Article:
Humax HDR-2000T Review – Having been busy producing boxes for YouView and Freesat in recent years, it’s been a while since we’ve seen a Freeview+ HD recorder from Humax. The HDR-2000T has some big shoes to fill considering the popularity of the HDR-FOX T2. So what does it have to offer?
The first thing that struck us about the HDR-2000T is that there’s no graphical display (as featured on the HDR-FOX T2), which could irk some users, though after a while we got used to its ‘absence’. Apart from that, it’s small enough to fit nicely into most setups, its minimalist brushed silver front panel sporting ‘touch keys’ for power and volume control and channel changing. Also on the front is a large LED indicator that glows red when recording or in standby (the box can be set up to go into standby automatically if inactive for three hours) or blue otherwise to the right of which sits a USB port. A second USB port on the rear is joined by HDMI, Scart, composite video, optical digital audio and stereo phono outputs, a UHF loopthrough and an Ethernet port for networking. The design of the remote will be familiar to anyone with a Humax YouView or recent Freesat box. With a glossy black finish, it has wellpositioned buttons, many providing one-touch access to the key features and can be programmed to control many brands of TV. Our test sample had a 500GB hard disk able to store up 125 hours of high-definition or 300 hours of standard-definition recordings, but you can also buy a 1TB box currently being sold on the Humax Direct website with a Humax WLAN USB dongle (which costs £29) included for wireless networking. You can store recordings on (and play them from) external drives, but only SD recordings could be played from the external drive on our computer.
Setup and basic use
Networking settings can be configured manually, but getting connected via Ethernet to our Virgin Media Super Hub was commendably ‘painless’. The channel list can be edited by locking and deleting channels and sorted (such as by type eg TV or alphabetically) and you can create and name up to five favourites lists if you wish. The EPG displays data as a three-quarter screen programme grid with the selected channel viewable in the top left corner next to a synopsis. You can view TV, Radio, HDTV, or those in a favourites list only and useful additional search and sorting functionality comes via the ability to hunt for broadcasts by title by entering keywords or see lists of what’s coming up organised by genre. The programme information bar can be used to browse data including synopses for the current channel and others without needing to change channel.
PVR and multimedia
It has twin tuners and can record two channels at the same time. An advantage over many other Freeview recorders is that you can watch (and timeshift) a third channel while doing so. Recordings can be set by hitting record from the EPG, information bar or using a manual timer and you can pad out start and end times and schedule automatic series recordings. You’re notified if there’s an HD version or when clashes occur if an alternative showing is available, and on certain channels (such as Channel 4) there are similar shows to what you’re recording recommended. It also allows you to schedule reminders. The box’s timeshift buffer lasts up to two hours and kicks in when you switch to a channel. Timeshifted TV can be stored as a permanent recording, though not if you’re recording two other channels. During playback you can fast forward and rewind up to 32x normal speed, use instant replay and skip forward buttons (the duration of which can be specified) or move quickly to a desired point using an onscreen ‘playbar’. You can watch a recording while in progress and resume watching where you left off . Recordings can also be locked and renamed and the box set to delete the oldest when space is limited. Series recordings are automatically grouped into folders and you can choose to create and name your own if you wish. The box can also play most media file formats from USB or DLNA-networked storage. It ably detected files located on our Western Digital NAS drive and computer, but refused to stream MKV files. A real feather in its cap is media server functionality allowing SD recordings and media that’s copied to the internal drive to be shared with other networked devices using UPnP. Using Windows Media Player, we were able to stream standard-def recordings from the box’s internal drive to our networked laptop, while at the same time using the HDR-2000T to either watch a third channel, play a recording or use its other multimedia features and recording two channels in the background. You can also transfer files from the hard drive to a PC using an FTP feature. Humax’s online TV Portal includes BBC iPlayer, YouTube, Flickr, Picasa, Wiki TV, BBC News, BBC Sport, Teletext Holidays and an Internet Radio app with more such as Twitter downloadable from an online store. However, the lack of other catch-up TV, as found on Humax’s YouView boxes, is hard to ignore.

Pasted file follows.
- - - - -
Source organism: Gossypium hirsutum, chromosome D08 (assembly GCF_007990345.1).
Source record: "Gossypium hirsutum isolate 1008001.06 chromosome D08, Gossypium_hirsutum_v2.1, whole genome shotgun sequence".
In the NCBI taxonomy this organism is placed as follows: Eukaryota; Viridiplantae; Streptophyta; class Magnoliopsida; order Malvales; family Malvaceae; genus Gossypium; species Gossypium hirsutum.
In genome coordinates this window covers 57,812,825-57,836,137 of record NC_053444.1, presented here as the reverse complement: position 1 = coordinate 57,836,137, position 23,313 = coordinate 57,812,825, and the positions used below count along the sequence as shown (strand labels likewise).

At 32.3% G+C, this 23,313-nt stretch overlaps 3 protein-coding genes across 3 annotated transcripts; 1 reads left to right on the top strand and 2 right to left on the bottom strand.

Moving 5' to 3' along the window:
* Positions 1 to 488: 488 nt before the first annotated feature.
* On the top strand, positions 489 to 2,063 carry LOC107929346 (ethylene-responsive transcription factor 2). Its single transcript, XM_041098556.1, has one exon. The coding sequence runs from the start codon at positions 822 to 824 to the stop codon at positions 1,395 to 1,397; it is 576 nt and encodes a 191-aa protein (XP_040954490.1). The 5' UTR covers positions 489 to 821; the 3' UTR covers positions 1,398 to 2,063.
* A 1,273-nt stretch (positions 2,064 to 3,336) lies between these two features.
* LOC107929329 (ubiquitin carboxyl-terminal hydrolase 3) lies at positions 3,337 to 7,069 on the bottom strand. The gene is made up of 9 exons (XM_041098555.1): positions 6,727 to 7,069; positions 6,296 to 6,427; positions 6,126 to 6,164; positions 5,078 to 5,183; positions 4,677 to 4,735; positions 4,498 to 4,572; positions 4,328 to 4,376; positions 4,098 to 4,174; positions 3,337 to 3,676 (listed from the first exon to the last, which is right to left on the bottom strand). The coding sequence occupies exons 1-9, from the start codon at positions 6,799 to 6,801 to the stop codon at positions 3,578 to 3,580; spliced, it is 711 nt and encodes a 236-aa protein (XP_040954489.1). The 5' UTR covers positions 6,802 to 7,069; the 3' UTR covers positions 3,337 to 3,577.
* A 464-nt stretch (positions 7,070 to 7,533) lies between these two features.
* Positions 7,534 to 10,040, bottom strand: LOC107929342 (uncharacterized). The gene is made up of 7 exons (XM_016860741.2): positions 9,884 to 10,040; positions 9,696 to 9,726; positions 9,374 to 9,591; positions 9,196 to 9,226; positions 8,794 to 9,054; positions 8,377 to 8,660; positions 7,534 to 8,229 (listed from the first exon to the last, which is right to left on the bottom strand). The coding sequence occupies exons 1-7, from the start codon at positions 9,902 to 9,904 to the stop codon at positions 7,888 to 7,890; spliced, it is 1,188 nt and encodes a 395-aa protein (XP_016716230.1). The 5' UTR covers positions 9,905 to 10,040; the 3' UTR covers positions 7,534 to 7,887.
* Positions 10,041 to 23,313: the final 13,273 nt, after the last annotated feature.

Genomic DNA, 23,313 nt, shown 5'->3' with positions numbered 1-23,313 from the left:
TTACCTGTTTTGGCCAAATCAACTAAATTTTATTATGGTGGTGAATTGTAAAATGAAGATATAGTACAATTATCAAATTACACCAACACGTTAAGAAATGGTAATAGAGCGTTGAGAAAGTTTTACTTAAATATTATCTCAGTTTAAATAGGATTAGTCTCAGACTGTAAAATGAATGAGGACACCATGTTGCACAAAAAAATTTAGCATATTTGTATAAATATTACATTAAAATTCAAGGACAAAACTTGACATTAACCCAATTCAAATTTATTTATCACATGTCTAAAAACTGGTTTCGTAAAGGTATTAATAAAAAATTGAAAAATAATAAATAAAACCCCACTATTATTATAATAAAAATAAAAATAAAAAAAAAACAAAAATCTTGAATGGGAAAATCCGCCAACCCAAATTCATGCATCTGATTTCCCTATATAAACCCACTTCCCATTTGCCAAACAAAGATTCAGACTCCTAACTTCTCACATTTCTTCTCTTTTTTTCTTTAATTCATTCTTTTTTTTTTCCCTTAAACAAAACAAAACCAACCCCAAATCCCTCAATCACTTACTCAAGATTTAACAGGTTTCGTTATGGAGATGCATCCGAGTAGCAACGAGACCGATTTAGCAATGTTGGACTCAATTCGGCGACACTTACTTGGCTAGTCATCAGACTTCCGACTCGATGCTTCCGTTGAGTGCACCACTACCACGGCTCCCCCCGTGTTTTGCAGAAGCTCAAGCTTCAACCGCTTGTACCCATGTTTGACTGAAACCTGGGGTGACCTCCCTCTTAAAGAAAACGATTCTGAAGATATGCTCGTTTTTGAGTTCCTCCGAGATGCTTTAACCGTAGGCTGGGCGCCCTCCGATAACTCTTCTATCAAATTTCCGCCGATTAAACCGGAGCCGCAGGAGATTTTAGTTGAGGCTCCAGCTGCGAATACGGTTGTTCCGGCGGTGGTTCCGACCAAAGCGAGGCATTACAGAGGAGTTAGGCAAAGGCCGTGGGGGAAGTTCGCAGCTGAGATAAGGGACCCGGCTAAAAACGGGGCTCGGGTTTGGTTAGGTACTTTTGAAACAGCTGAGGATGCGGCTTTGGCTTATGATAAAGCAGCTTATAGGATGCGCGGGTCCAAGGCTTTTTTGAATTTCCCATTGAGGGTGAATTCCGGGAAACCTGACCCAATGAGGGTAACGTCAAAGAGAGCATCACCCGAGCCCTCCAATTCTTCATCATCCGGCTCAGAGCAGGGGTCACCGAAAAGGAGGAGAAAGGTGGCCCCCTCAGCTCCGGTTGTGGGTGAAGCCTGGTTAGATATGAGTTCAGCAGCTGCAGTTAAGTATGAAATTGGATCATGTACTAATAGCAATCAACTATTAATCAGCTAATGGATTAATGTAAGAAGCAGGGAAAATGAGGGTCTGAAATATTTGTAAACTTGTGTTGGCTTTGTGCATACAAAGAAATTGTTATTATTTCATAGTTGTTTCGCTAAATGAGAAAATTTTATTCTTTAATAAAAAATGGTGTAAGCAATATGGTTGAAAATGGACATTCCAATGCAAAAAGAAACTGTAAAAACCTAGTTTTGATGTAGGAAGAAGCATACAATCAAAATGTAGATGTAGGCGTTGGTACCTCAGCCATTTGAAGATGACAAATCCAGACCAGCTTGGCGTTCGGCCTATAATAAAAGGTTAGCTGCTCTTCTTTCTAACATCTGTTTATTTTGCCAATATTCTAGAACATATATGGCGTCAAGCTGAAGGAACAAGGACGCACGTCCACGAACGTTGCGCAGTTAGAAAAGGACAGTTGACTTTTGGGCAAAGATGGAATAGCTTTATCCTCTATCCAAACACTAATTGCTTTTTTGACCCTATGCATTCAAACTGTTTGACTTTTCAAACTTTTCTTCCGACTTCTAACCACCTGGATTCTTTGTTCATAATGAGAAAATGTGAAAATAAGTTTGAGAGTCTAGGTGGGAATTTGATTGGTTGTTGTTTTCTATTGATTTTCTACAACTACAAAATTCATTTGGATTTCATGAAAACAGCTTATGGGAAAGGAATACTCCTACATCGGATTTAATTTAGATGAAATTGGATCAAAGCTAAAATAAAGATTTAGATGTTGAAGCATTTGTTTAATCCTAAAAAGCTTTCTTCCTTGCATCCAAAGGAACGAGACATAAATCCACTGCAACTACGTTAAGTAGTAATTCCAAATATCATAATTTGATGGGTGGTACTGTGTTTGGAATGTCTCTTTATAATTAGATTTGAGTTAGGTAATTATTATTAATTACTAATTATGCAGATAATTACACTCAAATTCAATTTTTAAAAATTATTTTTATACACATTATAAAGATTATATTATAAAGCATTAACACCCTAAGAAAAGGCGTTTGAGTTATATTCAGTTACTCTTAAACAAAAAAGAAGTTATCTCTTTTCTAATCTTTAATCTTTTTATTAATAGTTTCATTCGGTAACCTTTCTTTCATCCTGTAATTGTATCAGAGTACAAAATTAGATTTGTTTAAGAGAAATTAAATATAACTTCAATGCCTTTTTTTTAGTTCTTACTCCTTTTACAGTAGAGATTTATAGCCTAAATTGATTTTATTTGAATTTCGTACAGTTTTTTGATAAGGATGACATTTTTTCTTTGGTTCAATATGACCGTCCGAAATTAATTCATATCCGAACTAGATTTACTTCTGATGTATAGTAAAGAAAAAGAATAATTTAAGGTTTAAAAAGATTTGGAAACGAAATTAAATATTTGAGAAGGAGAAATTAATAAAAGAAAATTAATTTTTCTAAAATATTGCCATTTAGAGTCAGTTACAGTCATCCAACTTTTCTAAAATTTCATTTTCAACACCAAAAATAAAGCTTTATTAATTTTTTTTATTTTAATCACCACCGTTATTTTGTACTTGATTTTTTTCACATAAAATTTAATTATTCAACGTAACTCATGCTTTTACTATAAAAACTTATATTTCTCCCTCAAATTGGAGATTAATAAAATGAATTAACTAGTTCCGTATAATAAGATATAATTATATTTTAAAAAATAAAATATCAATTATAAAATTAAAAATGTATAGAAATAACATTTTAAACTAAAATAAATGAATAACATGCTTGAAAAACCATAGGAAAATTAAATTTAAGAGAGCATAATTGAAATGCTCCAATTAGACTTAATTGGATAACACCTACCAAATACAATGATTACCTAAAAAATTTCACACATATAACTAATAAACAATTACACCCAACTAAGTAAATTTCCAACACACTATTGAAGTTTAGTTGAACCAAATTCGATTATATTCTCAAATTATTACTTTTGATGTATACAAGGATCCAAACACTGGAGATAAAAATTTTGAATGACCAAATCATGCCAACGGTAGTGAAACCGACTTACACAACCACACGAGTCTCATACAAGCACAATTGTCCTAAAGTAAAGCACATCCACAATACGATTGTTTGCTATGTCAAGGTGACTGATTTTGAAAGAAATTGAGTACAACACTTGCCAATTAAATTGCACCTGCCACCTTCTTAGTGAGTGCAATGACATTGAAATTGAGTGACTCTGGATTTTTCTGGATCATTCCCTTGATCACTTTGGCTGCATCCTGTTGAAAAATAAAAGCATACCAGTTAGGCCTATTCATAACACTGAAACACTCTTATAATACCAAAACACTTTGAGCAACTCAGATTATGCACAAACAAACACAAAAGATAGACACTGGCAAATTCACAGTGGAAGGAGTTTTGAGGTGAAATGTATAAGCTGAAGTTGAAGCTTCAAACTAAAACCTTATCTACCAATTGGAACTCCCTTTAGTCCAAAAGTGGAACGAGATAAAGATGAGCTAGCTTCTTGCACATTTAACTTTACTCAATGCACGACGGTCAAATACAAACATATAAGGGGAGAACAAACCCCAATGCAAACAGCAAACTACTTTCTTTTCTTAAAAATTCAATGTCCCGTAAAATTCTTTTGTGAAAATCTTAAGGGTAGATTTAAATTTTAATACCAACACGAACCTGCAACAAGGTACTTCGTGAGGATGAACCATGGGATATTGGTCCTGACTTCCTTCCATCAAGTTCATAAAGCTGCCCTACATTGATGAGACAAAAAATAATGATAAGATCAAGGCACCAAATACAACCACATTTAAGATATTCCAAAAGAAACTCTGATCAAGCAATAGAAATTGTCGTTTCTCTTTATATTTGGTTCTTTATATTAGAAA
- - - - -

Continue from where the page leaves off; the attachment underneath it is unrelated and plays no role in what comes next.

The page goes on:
Here the box compares favourably with the HDR-FOX T2. Both native HD and SD broadcasts appear crisp and natural looking via the HDMi output with 1080p upscaling adding a discernible degree of smoothness to the latter. Audio-wise it’s no slouch either using both the analogue and digital options (source:what satellite and digital tv)
Humax HDR-2000T Specifications
- Hard disc size: 500GB/1TB
- Freeview HD: Yes
- EPG: 8-day
- Upscaling: 720p/1080i/1080p
- Catch-up TV: BBC iPlayer
- Video on demand: YouTube
- Media playback: Via USB or network
- SD out: 1x Scart; composite video
- HD out: HDMI
- Audio out: Optical digital; stereo phonos
- Data ports: Ethernet; 2x USB
- Network: Ethernet/Wi-fi (dongle required)